Tomorrow’s People Schools joins ISASA

| November 4, 2013 | 0 Comments

Zelna Botes doesn’t like labelling children according to ability.

Her early career as a speech therapist developed in her a conviction that “many children could function fully if they were exposed to the right mixture of love, therapy and education. “I wanted to establish a mainstream facility where young learners with specific learning challenges and ‘mainstream’ learners could happily co-mingle.” She even had the perfect name in mind that would reflect the diversity of such a learning environment – Tomorrow’s People (TP).

Rapid growth

A figurative tomorrow may be when these young people find their place in society, but institutions that cater for their specific education needs are urgently needed today. Rapid growth characterised TP’s early existence. In 1996, the pre-primary school opened its rented doors for the first time with one teacher, one speech therapist, one occupational therapist and four children. Soon, additional premises opened in Faerie Glen, Pretoria and on the grounds of the University of Pretoria, with Botes at the helm as both principal and executive manager.

Botes’ team then introduced the Intersen Phase1 and, in 2013, further development means that the senior phase provides education up to Grade 9. “2016 will thus be a special year, when our first Grade 12 learners graduate from Tomorrow’s People Independent Schools. We now have 337 registered learners, 24 teachers, 12 assistant teachers and a vice principal.” TP is ideally located to service the needs of many families, conveniently situated in a suburb near the commercial hub of many feeder routes and alongside several well-known, quality, large Afrikaans public schools. Children also travel daily from as far away as Midrand to access TP’s services.

Doing it all the proper way

Many schools do not take cognisance of the families of the children they teach, says Botes. “Family dynamics may change, ethnicity and background circumstances provide crucial information and parents may have distorted expectations of their children’s abilities. It is therefore important that our teachers have a complete understanding of the diverse profiles of the children they teach.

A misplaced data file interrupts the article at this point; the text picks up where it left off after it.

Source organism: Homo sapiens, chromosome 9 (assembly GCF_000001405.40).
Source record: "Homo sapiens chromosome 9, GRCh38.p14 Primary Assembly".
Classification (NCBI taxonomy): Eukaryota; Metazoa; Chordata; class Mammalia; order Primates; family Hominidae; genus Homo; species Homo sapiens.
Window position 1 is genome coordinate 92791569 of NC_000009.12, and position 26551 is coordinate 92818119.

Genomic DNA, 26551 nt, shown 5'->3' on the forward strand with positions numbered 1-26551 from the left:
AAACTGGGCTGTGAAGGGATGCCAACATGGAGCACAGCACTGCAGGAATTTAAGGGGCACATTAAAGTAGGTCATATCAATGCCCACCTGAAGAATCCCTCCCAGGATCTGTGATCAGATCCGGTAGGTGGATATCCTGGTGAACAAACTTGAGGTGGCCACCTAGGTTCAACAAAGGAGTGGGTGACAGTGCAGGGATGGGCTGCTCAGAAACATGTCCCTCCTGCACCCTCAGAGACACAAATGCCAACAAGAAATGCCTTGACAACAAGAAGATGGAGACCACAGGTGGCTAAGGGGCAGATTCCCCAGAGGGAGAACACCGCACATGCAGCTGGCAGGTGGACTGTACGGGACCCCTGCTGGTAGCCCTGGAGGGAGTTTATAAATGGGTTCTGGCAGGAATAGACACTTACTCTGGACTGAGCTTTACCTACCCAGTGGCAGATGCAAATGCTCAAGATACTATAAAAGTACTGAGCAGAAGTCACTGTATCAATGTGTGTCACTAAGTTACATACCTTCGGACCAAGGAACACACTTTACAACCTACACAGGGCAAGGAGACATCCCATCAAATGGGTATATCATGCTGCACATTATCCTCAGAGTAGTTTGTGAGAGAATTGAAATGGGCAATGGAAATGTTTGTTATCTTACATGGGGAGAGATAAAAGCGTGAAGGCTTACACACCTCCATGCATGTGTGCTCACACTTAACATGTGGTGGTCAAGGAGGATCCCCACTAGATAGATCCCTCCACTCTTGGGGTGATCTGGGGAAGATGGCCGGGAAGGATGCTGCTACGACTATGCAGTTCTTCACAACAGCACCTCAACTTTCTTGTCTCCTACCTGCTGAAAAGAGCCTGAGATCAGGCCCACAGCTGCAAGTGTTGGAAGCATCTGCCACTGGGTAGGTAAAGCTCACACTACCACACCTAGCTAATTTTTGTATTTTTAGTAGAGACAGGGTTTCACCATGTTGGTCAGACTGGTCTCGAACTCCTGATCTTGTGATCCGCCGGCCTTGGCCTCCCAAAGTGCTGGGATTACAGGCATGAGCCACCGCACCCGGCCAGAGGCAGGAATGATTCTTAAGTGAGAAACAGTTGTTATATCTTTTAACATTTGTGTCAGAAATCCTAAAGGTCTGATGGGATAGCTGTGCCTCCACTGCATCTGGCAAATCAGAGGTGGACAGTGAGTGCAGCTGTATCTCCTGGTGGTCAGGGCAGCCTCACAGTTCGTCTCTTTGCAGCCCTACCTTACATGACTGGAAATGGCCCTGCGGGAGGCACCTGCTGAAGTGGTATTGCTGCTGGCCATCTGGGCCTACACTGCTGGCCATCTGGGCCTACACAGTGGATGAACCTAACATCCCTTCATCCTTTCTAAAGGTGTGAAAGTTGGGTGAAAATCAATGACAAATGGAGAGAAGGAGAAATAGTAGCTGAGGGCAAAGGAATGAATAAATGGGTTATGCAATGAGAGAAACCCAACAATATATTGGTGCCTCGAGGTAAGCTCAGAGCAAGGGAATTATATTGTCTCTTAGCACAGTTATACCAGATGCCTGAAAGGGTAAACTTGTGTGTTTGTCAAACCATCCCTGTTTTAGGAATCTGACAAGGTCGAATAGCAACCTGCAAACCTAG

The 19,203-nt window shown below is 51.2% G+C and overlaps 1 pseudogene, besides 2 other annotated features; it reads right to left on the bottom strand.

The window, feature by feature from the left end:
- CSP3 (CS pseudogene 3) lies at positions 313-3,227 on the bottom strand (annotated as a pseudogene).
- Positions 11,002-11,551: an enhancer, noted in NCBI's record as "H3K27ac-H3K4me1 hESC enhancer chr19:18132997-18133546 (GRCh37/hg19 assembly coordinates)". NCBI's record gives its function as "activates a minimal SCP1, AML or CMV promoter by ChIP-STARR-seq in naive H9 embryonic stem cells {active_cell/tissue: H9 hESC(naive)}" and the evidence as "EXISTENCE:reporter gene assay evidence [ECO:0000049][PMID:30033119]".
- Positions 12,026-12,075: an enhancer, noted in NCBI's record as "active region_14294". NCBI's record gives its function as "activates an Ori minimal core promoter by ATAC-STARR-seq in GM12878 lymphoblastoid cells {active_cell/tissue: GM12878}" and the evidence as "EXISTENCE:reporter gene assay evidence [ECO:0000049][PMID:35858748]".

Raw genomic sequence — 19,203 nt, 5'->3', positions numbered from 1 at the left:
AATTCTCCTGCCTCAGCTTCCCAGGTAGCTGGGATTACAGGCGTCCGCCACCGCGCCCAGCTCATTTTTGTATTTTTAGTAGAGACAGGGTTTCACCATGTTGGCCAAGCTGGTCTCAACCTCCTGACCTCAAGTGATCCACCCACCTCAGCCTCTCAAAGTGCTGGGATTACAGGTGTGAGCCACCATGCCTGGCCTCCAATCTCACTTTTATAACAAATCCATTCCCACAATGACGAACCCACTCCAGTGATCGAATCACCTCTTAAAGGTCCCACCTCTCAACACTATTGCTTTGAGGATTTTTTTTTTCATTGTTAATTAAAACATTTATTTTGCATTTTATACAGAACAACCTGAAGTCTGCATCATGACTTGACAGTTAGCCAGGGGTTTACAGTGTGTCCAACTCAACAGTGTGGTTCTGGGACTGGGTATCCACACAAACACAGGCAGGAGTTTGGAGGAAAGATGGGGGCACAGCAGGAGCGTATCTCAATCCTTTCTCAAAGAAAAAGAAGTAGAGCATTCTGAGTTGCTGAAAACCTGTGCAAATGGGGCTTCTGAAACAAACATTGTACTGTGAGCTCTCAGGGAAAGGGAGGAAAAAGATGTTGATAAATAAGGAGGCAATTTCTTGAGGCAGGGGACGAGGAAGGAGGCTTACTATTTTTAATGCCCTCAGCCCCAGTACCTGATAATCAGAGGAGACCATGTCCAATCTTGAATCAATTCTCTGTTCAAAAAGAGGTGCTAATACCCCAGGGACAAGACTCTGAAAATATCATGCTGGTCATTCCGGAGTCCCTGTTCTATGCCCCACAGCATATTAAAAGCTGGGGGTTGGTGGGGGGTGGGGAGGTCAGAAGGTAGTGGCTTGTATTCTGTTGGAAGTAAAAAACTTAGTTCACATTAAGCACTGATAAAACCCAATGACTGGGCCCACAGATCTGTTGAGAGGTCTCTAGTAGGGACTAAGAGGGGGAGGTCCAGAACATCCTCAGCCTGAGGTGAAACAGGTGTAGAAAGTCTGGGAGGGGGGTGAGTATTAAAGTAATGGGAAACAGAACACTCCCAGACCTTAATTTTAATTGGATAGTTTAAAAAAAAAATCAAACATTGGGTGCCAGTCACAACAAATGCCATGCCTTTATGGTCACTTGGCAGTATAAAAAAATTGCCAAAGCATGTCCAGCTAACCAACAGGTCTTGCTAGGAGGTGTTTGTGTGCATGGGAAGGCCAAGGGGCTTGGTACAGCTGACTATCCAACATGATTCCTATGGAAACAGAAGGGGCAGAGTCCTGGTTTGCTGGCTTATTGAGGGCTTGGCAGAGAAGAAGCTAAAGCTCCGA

“Each educator undergoes extensive early childhood teacher preparation programmes, which provide our learners with the life skills they will need for their future lives.” Like many other schools, accommodating rapidly growing student numbers was a challenge for the TP team. “We have had to act in faith to acquire property and enough staff and teaching resources to remain a leading provider of quality education,” says Botes. The flip side? “Every new phase we introduced was a tangible symbol of growth, and significant moments always come when a child who has struggled reaches a measurable milestones in his or her progress.”

Support from ISASA

Another milestone was joining ISASA. It was a priority, says Botes, because “ISASA is the largest independent schools association in southern Africa, and it requires all its member schools to provide quality, value-based education”.

Earlier this year, TP was ready to join, and Botes stresses that ISASA representatives were informative and helpful at every juncture. “The initial step was for us to complete a detailed and comprehensive application. Once this was complete and submitted to ISASA, there followed an accreditation visit, after which time a report on the school was written and membership recommended and submitted to the relevant ISASA committee, and then to the ISASA Council for final approval.”

Botes feels more secure now that TP is in the ISASA fold. “Being part of an independent school association of this size open us up to a wealth of local and global information, and provides us with access to seminars and conferences as well as the benefits of legal expertise and representation on our behalf at government level.”

A future filled with bright tomorrows

ISASA also, of course, protects TP’s right to be independent. To Botes, this means that “in collaboration with our school community, we are able to set our own strategic directions. We operate with autonomy, and are able to select staff, approve leave, manage our own financial affairs, set our own school development year programmes, determine the curriculum that best supports our learners’ needs, as well as manage school operations ourselves. “We have our sights firmly set on tomorrow.”

Reference:

1. The word ‘Intersen’ is coined from the combination of intermediate (Grade 4–6) and senior (Grade 7). These grades bridge the years between the foundation phase and senior school.

Source:

http://www.standrews.co.za/juniorschool/IntersenPhase.html.

Category: Summer 2013

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